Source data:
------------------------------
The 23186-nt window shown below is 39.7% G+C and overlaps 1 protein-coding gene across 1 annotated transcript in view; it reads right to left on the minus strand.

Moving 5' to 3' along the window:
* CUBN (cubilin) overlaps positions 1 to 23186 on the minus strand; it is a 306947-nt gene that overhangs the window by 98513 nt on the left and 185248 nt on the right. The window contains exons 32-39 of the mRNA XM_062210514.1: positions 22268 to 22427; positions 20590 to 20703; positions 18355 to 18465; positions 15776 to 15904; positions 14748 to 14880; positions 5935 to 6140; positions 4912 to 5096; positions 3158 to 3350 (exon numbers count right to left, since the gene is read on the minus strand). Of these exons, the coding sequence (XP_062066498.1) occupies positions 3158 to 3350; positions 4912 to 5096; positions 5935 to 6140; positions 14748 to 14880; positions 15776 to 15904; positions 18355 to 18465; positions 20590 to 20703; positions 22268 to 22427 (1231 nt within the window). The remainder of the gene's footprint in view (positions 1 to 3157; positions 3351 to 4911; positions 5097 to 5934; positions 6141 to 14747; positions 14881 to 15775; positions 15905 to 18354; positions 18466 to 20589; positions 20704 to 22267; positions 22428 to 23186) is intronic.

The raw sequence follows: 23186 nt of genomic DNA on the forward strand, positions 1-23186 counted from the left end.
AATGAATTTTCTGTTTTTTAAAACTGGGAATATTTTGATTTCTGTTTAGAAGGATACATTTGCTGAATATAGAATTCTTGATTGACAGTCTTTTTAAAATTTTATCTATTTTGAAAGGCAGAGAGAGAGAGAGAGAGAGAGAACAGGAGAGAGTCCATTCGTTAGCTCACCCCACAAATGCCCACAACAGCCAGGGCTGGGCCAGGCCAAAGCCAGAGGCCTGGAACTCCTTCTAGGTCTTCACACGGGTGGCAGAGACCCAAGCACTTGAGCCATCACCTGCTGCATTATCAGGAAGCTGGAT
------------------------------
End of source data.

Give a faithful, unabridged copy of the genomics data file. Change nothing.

The 23186-nt window shown below is 39.7% G+C and overlaps 1 protein-coding gene across 1 annotated transcript in view; it reads right to left on the minus strand.

Moving 5' to 3' along the window:
* CUBN (cubilin) overlaps positions 1 to 23186 on the minus strand; it is a 306947-nt gene that overhangs the window by 98513 nt on the left and 185248 nt on the right. The window contains exons 32-39 of the mRNA XM_062210514.1: positions 22268 to 22427; positions 20590 to 20703; positions 18355 to 18465; positions 15776 to 15904; positions 14748 to 14880; positions 5935 to 6140; positions 4912 to 5096; positions 3158 to 3350 (exon numbers count right to left, since the gene is read on the minus strand). Of these exons, the coding sequence (XP_062066498.1) occupies positions 3158 to 3350; positions 4912 to 5096; positions 5935 to 6140; positions 14748 to 14880; positions 15776 to 15904; positions 18355 to 18465; positions 20590 to 20703; positions 22268 to 22427 (1231 nt within the window). The remainder of the gene's footprint in view (positions 1 to 3157; positions 3351 to 4911; positions 5097 to 5934; positions 6141 to 14747; positions 14881 to 15775; positions 15905 to 18354; positions 18466 to 20589; positions 20704 to 22267; positions 22428 to 23186) is intronic.

The raw sequence follows: 23186 nt of genomic DNA on the forward strand, positions 1-23186 counted from the left end.
AATGAATTTTCTGTTTTTTAAAACTGGGAATATTTTGATTTCTGTTTAGAAGGATACATTTGCTGAATATAGAATTCTTGATTGACAGTCTTTTTAAAATTTTATCTATTTTGAAAGGCAGAGAGAGAGAGAGAGAGAGAGAACAGGAGAGAGTCCATTCGTTAGCTCACCCCACAAATGCCCACAACAGCCAGGGCTGGGCCAGGCCAAAGCCAGAGGCCTGGAACTCCTTCTAGGTCTTCACACGGGTGGCAGAGACCCAAGCACTTGAGCCATCACCTGCTGCATTATCAGGAAGCTGGAT